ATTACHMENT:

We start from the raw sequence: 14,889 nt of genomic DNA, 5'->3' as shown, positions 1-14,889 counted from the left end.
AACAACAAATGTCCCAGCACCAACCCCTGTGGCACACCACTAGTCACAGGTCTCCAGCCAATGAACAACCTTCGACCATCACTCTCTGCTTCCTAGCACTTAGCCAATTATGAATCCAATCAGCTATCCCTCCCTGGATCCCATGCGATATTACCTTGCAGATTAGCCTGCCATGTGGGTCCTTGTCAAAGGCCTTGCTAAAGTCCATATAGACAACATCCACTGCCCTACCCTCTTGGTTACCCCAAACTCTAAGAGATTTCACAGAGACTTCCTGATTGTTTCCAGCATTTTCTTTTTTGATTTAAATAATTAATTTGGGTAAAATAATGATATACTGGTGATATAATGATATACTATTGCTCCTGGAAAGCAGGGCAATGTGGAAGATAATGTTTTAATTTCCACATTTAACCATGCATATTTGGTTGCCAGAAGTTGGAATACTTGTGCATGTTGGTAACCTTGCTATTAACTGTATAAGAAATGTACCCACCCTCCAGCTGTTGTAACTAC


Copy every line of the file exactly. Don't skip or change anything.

We start from the raw sequence: 14,889 nt of genomic DNA, 5'->3' as shown, positions 1-14,889 counted from the left end.
AACAACAAATGTCCCAGCACCAACCCCTGTGGCACACCACTAGTCACAGGTCTCCAGCCAATGAACAACCTTCGACCATCACTCTCTGCTTCCTAGCACTTAGCCAATTATGAATCCAATCAGCTATCCCTCCCTGGATCCCATGCGATATTACCTTGCAGATTAGCCTGCCATGTGGGTCCTTGTCAAAGGCCTTGCTAAAGTCCATATAGACAACATCCACTGCCCTACCCTCTTGGTTACCCCAAACTCTAAGAGATTTCACAGAGACTTCCTGATTGTTTCCAGCATTTTCTTTTTTGATTTAAATAATTAATTTGGGTAAAATAATGATATACTGGTGATATAATGATATACTATTGCTCCTGGAAAGCAGGGCAATGTGGAAGATAATGTTTTAATTTCCACATTTAACCATGCATATTTGGTTGCCAGAAGTTGGAATACTTGTGCATGTTGGTAACCTTGCTATTAACTGTATAAGAAATGTACCCACCCTCCAGCTGTTGTAACTAC